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Rothberg MB, Class J, Bishop TF, Friderici J, Kleppel R, Lindenauer PK. The Cost of Defensive Medicine on 3 Hospital Medicine Services. JAMA Intern Med. 2014;174(11):1867–1868. doi:10.1001/jamainternmed.2014.4649
The overuse of tests and procedures because of fear of malpractice litigation, known as defensive medicine,1 is estimated to cost $46 billion annually in the United States,2 but these costs have been measured only indirectly. We estimated the cost of defensive medicine on 3 hospital medicine services in a health system by having physicians assess the defensiveness of their own orders. We hypothesized that physicians who were concerned about being targeted by litigation would practice more defensively and have higher overall costs.
This study was approved by the institutional review board of Baystate Medical Center. We studied hospitalists at 1 tertiary care (Baystate Medical Center) and 2 community hospitals (Baystate Franklin Medical Center and Baystate Mary Lane Hospital). All hospitalists (n = 42) were invited to complete a survey regarding demographic information and attitudes toward defensive medicine. We then showed physicians their orders placed the previous day and asked them to indicate the extent to which each represented defensive medicine—tests, procedures, or hospitalization ordered primarily because of concern about malpractice liability—using a 5-point scale from 0 (not at all defensive) to 4 (completely defensive). Itemized order costs including daily room and board costs were obtained from the hospital’s cost accounting system.
The outcomes were the percentage of orders and hospital costs due to defensive medicine. We examined the percentage of orders rated defensive (≥1) and completely defensive (4 only). The defensiveness score for each order was converted to a proportion (eg, 1 of 4 = 0.25) and multiplied by the order’s cost to estimate the cost attributable to defensive medicine. Defensive costs were summed and divided by the total cost of all rated items.
We examined the relationship between physicians’ cost due to defensive medicine and expressed attitudes about lawsuits. Using multivariable regression, we examined the association between higher levels of defensiveness (>10% of orders considered defensive) and order volume and costs.
Of the 42 physicians, 39 agreed to participate; 36 (92%) completed surveys and rated 4215 orders for 769 patients. The median number of orders was 3 per patient (interquartile range, 2-7) and 97 per physician (interquartile range, 61-141). Of the orders, 28% were defensive (Figure). Four physicians identified no defensive orders, and 21 physicians rated at least 1 as mostly defensive (range, 1%-77%). Compared with physicians with fewer defensive orders, physicians with 10% defensive orders or more placed a similar number of orders (5.4 vs 4.9; P = .68) and generated similar costs per patient ($1679 vs $1700; P = .89).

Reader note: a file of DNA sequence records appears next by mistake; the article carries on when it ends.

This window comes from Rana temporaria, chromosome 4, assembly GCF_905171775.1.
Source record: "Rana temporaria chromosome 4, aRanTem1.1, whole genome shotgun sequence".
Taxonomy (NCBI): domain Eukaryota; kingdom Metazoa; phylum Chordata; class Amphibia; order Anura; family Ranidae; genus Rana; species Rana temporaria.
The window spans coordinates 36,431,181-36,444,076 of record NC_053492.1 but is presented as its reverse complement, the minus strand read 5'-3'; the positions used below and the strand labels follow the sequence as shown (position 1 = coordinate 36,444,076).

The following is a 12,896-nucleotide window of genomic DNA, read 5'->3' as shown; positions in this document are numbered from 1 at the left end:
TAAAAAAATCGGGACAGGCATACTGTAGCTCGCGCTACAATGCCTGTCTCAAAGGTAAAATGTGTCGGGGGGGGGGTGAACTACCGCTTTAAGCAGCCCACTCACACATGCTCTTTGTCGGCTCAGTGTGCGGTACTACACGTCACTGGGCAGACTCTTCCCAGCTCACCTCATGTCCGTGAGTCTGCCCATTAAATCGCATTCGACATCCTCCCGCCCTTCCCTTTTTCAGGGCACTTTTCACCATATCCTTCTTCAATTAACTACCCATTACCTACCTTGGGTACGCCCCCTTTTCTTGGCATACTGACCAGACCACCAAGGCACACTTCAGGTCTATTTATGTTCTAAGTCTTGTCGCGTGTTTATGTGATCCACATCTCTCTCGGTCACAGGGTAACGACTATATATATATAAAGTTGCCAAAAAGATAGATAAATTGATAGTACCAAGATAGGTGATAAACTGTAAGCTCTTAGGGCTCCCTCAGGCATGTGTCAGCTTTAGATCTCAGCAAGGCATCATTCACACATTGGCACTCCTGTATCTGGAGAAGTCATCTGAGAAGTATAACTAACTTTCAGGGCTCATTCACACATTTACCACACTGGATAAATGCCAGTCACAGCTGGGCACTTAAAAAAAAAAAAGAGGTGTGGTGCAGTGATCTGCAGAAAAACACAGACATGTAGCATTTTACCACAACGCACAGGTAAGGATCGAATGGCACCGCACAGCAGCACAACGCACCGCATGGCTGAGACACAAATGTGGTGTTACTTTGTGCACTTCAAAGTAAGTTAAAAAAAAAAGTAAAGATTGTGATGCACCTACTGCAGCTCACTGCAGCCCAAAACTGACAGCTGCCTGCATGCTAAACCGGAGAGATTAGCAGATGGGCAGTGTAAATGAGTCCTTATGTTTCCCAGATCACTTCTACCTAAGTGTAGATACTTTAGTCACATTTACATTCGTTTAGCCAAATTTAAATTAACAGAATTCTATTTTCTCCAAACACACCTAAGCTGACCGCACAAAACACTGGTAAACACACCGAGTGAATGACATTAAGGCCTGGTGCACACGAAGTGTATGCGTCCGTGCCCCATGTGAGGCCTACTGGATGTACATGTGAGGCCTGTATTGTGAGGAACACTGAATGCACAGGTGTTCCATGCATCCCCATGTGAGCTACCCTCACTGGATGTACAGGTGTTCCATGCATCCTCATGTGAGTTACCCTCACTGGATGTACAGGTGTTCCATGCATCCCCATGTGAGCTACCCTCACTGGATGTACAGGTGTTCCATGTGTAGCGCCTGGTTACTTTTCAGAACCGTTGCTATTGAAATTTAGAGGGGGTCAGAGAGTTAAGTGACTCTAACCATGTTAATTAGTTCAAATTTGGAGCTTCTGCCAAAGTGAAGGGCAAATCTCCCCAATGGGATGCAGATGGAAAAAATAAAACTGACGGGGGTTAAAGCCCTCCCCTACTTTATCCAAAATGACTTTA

The mean cost was $1695 per patient (95% CI, $1566-$1824), of which $226 (13%) was defensive. Completely defensive orders represented 2.9% of costs, primarily through additional hospital days (Table). Physician factors—sex, training, litigation concerns—were not associated with defensive orders or costs (data not shown).
In this study of hospital medicine services at 3 institutions in a health system, 28% of orders and 13% of costs were judged to be at least partially defensive, but only 2.9% of costs were completely defensive. Most costs were due to potentially unnecessary hospitalization. Defensive medicine practices varied substantially, but physicians who wrote the most defensive orders spent less than those who wrote fewer such orders, highlighting the disconnect between physician beliefs about defensive medicine and their contribution to costs.
In 2008, Massachusetts internists reported that 27% of computed tomographic scans, 16% of laboratory tests, and 14% of hospital admissions were ordered owing to concerns about liability.3 We allowed our physicians to offer a graded response, which revealed that defensiveness is not absolute. Compared with the previous study, our respondents reported higher percentages of defensive medicine but lower percentages of completely defensive medicine (2% of radiology, 6% of laboratory testing, and 2% of hospital days).
Limitations of our study include its subjective nature, lack of anonymity, small sample size, and the inclusion of only hospital medicine services at 3 hospitals in 1 health system.
In conclusion, although a large portion of hospital orders had some defensive component, our study found that few orders were completely defensive and that physicians’ attitudes about defensive medicine did not correlate with cost. Our findings suggest that only a small portion of medical costs might be reduced by tort reform.
Corresponding Author: Michael B. Rothberg, MD, MPH, Center for Value-Based Care Research, Medicine Institute, Cleveland Clinic, 9500 Euclid Ave, Mail Code G10, Cleveland, OH 444195 (Rothbem@ccf.org).
Published Online: September 15, 2014. doi:10.1001/jamainternmed.2014.4649.
Author Contributions: Dr Rothberg and Ms Friderici had full access to all of the data in the study and take responsibility for the integrity of the data and the accuracy of the data analysis.
Study concept and design: Rothberg, Class, Friderici, Lindenauer.
Acquisition, analysis, or interpretation of data: Rothberg, Bishop, Friderici, Kleppel.
Drafting of the manuscript: Rothberg, Class, Friderici.
Critical revision of the manuscript for important intellectual content: Bishop, Friderici, Kleppel, Lindenauer.
Statistical analysis: Friderici, Lindenauer.
Administrative, technical, or material support: Class, Kleppel.
Conflict of Interest Disclosures: None reported.
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